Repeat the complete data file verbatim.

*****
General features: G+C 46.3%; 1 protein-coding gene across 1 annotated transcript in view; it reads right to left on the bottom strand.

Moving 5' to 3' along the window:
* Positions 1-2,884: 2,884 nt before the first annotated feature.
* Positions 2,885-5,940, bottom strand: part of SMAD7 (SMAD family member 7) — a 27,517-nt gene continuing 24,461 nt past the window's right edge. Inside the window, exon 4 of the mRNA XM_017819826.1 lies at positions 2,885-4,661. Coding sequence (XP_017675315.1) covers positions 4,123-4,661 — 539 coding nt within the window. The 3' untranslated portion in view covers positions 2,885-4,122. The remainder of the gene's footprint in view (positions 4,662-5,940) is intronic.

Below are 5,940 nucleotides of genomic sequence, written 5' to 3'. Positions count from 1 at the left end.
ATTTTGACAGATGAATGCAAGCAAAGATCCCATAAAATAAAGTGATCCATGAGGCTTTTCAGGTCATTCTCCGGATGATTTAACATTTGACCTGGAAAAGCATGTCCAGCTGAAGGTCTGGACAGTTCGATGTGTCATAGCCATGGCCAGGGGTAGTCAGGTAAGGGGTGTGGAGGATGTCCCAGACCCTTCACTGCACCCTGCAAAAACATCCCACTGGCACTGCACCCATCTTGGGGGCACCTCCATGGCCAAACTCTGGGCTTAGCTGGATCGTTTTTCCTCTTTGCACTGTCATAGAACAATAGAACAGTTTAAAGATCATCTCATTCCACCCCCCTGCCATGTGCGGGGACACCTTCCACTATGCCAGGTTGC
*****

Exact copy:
General features: G+C 46.3%; 1 protein-coding gene across 1 annotated transcript in view; it reads right to left on the bottom strand.

Moving 5' to 3' along the window:
* Positions 1-2,884: 2,884 nt before the first annotated feature.
* Positions 2,885-5,940, bottom strand: part of SMAD7 (SMAD family member 7) — a 27,517-nt gene continuing 24,461 nt past the window's right edge. Inside the window, exon 4 of the mRNA XM_017819826.1 lies at positions 2,885-4,661. Coding sequence (XP_017675315.1) covers positions 4,123-4,661 — 539 coding nt within the window. The 3' untranslated portion in view covers positions 2,885-4,122. The remainder of the gene's footprint in view (positions 4,662-5,940) is intronic.

Below are 5,940 nucleotides of genomic sequence, written 5' to 3'. Positions count from 1 at the left end.
ATTTTGACAGATGAATGCAAGCAAAGATCCCATAAAATAAAGTGATCCATGAGGCTTTTCAGGTCATTCTCCGGATGATTTAACATTTGACCTGGAAAAGCATGTCCAGCTGAAGGTCTGGACAGTTCGATGTGTCATAGCCATGGCCAGGGGTAGTCAGGTAAGGGGTGTGGAGGATGTCCCAGACCCTTCACTGCACCCTGCAAAAACATCCCACTGGCACTGCACCCATCTTGGGGGCACCTCCATGGCCAAACTCTGGGCTTAGCTGGATCGTTTTTCCTCTTTGCACTGTCATAGAACAATAGAACAGTTTAAAGATCATCTCATTCCACCCCCCTGCCATGTGCGGGGACACCTTCCACTATGCCAGGTTGC